The variety of approaches in the ceramic work flows from following the feedback loops in the creative process, where small differences in the initial conditions can lead off into some surprising pathways, trusting experience and intuition to lead the way.
Everyone knows that we learn from experience, but there may be something much more to it than just that. There is an underlying unity of process in nature’s nonlinear soul. The same universal system that slowly directs the shape of a meandering river, the pattern of a growing snowflake, or, in an instant, the pattern of a lightning bolt as it races across the sky, also shapes the flow of ideas in the creative process, and in this the artist shares many things with the fundamental natural processes around us.”
CK → I don’t know what it is, but all the Canadian people I’ve met so far in my life have been really nice to me. It doesn’t matter if I meet them In person or over the internet.. Steve Irvine is one of those friendly Canadian people. His pinhole creations really inspire me as an artist. The idea of creating a work of art that in turn is capable of helping you create more art. What a beautiful concept. Not only are his pinhole cameras artfully done, but the photographs Steve creates with them are stunning. And then to read his thoughts on creative process, puts everything into perspective for me. It reminds me that as artists we are in charge of our creative destiny by how we shape the clay in our hands now. Thanks Steve for your inspirational text and photos – it’s an honor to have your work part of this ongoing pinhole photographer series.
Title: Cape Road - 195 second exposure photograph made with homemade peanut can pinhole camera - by Steve Irvine
Title: North Keppel Cemetery - 10 minute exposure - Paper Negative photograph created with homemade ceramic pinhole camera - by Steve Irvine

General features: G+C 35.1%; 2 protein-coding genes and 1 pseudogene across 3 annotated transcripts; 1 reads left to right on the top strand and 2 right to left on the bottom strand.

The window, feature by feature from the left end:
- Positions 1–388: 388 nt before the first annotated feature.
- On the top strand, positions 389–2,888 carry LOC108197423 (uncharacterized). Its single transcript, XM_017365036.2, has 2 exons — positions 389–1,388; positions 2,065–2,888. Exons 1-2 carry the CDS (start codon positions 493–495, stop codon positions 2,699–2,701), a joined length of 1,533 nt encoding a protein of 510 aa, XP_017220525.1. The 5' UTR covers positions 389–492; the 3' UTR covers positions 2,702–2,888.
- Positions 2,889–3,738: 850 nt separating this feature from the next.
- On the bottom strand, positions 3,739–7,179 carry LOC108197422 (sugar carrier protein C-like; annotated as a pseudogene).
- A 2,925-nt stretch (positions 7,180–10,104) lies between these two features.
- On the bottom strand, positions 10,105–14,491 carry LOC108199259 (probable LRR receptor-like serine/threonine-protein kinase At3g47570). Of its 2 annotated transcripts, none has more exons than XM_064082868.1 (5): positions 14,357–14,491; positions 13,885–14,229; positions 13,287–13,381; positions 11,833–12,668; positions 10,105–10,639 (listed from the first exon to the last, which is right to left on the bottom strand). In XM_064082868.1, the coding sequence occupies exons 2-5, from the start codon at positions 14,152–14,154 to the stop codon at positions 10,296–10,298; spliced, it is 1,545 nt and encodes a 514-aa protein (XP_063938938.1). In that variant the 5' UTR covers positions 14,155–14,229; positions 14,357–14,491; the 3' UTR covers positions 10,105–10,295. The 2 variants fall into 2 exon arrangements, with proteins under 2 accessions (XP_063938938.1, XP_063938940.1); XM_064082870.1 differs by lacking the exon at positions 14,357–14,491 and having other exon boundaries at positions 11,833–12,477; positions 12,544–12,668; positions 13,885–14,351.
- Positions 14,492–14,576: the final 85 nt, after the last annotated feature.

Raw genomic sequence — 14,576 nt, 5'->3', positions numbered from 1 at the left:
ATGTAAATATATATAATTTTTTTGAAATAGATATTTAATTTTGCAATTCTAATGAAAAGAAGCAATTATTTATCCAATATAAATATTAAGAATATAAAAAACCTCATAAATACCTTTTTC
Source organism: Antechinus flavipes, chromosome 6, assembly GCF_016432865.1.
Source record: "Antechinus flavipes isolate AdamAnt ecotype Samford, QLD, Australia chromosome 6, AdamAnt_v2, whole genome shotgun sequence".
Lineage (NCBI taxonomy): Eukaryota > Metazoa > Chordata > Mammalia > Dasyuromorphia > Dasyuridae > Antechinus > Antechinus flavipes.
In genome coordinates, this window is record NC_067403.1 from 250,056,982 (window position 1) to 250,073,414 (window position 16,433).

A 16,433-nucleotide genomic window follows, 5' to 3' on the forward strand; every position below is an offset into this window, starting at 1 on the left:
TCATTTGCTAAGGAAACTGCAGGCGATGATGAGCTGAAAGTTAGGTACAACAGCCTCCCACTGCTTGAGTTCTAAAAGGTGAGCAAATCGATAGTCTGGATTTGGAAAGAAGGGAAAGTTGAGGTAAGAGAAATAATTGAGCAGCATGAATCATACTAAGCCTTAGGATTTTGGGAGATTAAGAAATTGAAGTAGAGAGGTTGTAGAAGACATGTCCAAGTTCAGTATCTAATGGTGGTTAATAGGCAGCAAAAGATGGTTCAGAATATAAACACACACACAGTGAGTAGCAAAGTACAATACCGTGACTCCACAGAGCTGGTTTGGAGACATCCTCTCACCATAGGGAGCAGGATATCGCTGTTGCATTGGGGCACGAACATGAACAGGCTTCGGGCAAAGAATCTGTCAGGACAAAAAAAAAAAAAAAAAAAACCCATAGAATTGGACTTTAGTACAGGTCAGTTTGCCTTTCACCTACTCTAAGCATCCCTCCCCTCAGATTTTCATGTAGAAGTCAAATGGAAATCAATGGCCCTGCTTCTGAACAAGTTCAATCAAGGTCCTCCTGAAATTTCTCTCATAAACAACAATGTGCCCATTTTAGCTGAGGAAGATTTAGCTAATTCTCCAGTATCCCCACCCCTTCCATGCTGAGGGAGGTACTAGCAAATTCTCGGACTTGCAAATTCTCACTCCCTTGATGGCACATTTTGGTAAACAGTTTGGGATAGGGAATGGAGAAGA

Title: In Ruins - 5 Minute Exposure - Created with homemade multi-aperture pinhole camera - by Steve Irvine
Title: Laneway - 90 second exposure paper negative photograph created with multi-aperture pinhole camera - by Steve Irvine
Title: It\'s About Time - 45 second exposure made with homemade peanut can pinhole camera - paper-negative photograph- by Steve Irvine
Title: Windows - 11 minute exposure - Paper Negative pinhole photograph created with homemade multi-aperture pinhole camera - by Steve Irvine
Title: Paperweight - 20 minute exposure photograph made with multi-aperture pinhole camera - Created by Steve Irvine
Title: Parsnip - 2 hour exposure - Photograph made with handmade ceramic pinhole camera - Created by Steve Irvine
Title: Providence Bay - 2 minute exposure - photograph made with handmade ceramic pinhole camera - Created by Steve Irvine
Title: Reading - 90 minute exposure - photograph made with handmade ceramic pinhole camera - Created by Steve Irvine
Title: Rock Balancing - 90 second exposure - photograph made with homemade mulit-aperture pinhole (lensless) camera - Created by Steve Irvine
Title: South American Mask - 150 minute exposure - photograph made with mulit-aperture pinhole (lensless) camera - Created by Steve Irvine
Title: Vacuum and Ether - 90 minute expsoure - photograph made with ceramic pinhole (lensless) camera - Created by Steve Irvine
Title: Wall Sculpture - 60 second exposure - photograph made with homemade mulit-aperture pinhole (lensless) camera - Created by Steve Irvine
Title: Ceramic Camera 1 - Handmade ceramic pinhole camera made with high fired stoneware, 24 K gold leaf created by Steve Irvine
Title: Ceramic Camera 2 - Handmade ceramic pinhole camera made with high fired stoneware, Created by Steve Irvine
Title: Ceramic Camera 3 - Handmade copper glazed ceramic camera, Created by Steve Irvine
Title: Ceramic Camera 4 - Handmade ceramic camera, Created by Steve Irvine
Homemade do-it-yourself (DIY) multi-aperture 3 pinhole (lensless) camera - Created by Steve Irvine
Steve's work kinda reminds me of Wayne Belger's pinhole creations All Photos Copyright © 2011 Steve Irvine and Reproduced by Permission